Craig Murto: Richmond left some impressions

Craig Murto

Saturday night’s 400-lap NASCAR Sprint Cup race at Richmond International Raceway sure left some impressions.

The direction the rules are headed is the proper direction. Lower down force and tires that fall off created exciting races at Richmond, both in the spring and on Saturday night. When the tires fell of, drivers used every inch of that track in an attempt to find grip. That led to a lot of three- and four-wide racing.

Nobody expected the record 16 caution periods. Even Goodyear, which only provided teams with 10 sets of tires for the race, was caught off guard. The “shortage” led to interesting strategies as far as the use of scuffed tires, and saving new sticker tires. Perhaps NASCAR should consider limiting teams to 10 sets at every race. Most of the time it won’t be a factor, but when it is it makes things interesting.

On paper, Denny Hamlin dominated much of the race to win from the pole. In reality, there was plenty of action. Restarts featured Kyle Larson jumping to the outside, making it three wide, to gain multiple positions. Every time. He’s a very brave, talented racer. Or very lucky.

Chris Beuscher is the underdog heading into the Chase. There was a real chance that he could have dropped out of the top 30 in points and been eliminated from the Chase. But even as other competitors suffered problems that ensured the 23-year-old rookie and surprise Pocono winner would drive his Front Row motorsports entry in the Chase, Beuscher continued to drive the wheels off the car. Good for him.

Tony Stewart is angry.

At Darlington, Stewart dumped Brian Scott for no good reason and was rather flippant after the race when asked about it. Now, a week later at Richmond, Stewart loses his temper and creates a multi-car accident that brings the race to a halt with a red flag and ruined the race for a number of competitors, including himself.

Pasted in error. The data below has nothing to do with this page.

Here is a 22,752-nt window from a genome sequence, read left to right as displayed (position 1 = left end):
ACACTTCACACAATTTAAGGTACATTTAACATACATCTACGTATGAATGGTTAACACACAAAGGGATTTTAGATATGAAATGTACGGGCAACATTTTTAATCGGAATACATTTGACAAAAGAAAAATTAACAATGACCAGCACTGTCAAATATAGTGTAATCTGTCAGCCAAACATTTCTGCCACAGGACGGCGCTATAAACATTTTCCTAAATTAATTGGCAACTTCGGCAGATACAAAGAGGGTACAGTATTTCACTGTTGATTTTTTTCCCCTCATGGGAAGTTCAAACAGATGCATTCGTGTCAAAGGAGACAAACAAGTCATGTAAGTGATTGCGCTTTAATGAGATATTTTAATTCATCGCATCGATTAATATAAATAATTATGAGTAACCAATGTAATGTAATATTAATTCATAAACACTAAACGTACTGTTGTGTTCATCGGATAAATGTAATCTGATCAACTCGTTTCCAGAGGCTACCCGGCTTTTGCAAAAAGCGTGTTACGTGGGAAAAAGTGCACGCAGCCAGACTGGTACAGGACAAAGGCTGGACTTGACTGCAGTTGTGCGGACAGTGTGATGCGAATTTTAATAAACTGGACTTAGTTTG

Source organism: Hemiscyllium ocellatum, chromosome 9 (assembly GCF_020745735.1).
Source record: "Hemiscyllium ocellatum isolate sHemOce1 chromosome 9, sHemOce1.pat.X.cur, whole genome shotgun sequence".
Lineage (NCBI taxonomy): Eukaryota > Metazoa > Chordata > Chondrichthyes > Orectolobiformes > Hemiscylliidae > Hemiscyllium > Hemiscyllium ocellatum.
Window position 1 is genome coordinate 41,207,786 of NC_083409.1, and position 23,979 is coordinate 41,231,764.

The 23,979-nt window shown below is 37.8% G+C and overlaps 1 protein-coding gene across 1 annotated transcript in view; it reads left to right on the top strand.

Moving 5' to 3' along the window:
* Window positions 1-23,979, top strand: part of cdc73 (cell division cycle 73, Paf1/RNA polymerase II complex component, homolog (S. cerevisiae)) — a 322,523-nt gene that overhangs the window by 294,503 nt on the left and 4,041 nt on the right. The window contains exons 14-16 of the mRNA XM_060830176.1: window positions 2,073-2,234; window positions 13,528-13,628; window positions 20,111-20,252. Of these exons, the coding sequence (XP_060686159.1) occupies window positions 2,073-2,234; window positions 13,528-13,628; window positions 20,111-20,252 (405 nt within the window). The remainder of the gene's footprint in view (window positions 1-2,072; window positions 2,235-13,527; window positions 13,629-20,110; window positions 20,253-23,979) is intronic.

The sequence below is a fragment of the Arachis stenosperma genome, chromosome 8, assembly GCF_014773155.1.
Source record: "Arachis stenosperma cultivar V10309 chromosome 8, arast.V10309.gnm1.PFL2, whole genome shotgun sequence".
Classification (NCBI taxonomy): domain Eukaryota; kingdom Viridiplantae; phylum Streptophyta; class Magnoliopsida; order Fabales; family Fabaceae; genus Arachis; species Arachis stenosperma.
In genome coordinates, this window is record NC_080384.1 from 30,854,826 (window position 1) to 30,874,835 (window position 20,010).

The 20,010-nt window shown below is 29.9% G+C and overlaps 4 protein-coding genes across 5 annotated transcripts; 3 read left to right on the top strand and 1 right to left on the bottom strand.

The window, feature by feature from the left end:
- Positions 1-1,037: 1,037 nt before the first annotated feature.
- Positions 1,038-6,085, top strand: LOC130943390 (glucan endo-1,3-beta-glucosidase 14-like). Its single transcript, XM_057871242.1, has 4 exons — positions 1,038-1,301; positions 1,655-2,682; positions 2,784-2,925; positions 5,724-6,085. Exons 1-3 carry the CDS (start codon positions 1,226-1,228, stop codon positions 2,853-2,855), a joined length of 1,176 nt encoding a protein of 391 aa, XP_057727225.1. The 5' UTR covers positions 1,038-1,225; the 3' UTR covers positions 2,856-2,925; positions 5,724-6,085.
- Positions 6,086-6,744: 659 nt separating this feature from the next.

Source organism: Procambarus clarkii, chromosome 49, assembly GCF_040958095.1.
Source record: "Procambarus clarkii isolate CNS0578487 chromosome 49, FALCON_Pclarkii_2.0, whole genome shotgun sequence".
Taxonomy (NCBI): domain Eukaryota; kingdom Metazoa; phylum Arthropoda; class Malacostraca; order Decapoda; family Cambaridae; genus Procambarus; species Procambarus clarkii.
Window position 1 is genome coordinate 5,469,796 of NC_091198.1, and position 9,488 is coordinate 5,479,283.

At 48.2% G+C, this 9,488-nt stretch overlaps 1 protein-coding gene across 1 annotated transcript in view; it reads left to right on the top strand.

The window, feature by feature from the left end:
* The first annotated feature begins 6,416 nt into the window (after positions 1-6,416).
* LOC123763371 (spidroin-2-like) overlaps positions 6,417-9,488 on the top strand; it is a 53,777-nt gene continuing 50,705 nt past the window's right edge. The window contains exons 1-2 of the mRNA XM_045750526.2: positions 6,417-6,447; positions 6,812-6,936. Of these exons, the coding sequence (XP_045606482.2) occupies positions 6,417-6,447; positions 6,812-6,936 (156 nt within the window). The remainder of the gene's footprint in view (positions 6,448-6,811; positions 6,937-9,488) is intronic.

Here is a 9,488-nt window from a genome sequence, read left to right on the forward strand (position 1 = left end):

Maybe the three-time NASCAR champion is angry because the track he owns, Eldora, has been named in a $16.5 million lawsuit filed by a number of dirt Late Model competitors. One of the racers, Scott Bloomquist, wants his $100,000 victory in last year’s Dream reinstated. Bloomquist claims the scales at the track were out of calibration when he was ruled light in post-race tech, and that the disqualification hurt his reputation and made it difficult to attract sponsorship.

Or maybe Stewart is angry because a judge ruled that his insurance is not responsible to cover him in the wrongful death suit filed by the parents of Kevin Ward Jr., the Sprint Car driver killed on a track in New York when he exited his crashed car and ran toward Stewart’s, which struck and killed him.

A grand jury determined that Stewart was not criminally responsible. An autopsy revealed that Ward had been smoking marijuana. The 2014 tragedy prompted a number of race sanctions and tracks to institute rules to keep drivers in their cars after a crash until safety personnel arrive, and to keep drivers from running onto a racing surface and into harm’s way. Racecars do not offer drivers the best visibility, and running in front of a moving racecar is never a good idea. The racing community generally believes that Ward’s actions were the biggest factor in his death.

But civil suits can be won in cases in which criminal charges aren’t even filed. There is no “beyond a reasonable doubt” requirement for a jury to award millions in a civil case. Just a thought, but perhaps with the Ward case pending, Stewart should refrain from acting like a hot head inside his racecar.

Kevin Harvick was correct to publicly call out his pit crew following the Darlington race.

Harvick used to complain about his crew when he raced for Richard Childress, so the fact that he whined publicly about his Stewart-Haas over-the-wall crew was no surprise. But the organization made some personnel changes prior to Richmond, and Harvick was rewarded with some of the quickest pit stops all night.

The crowd may be returning. Though not a sell-out crowd, the impression most in attendance had was that there were more people at Richmond for Saturday night’s race than have attended the track in the last couple of years. And the crowd that was there left satisfied. Overall, the impressions were positive, and that may bring in a bigger crowd next spring.

Veteran motorsports columnist Craig Murto is a Linden resident.

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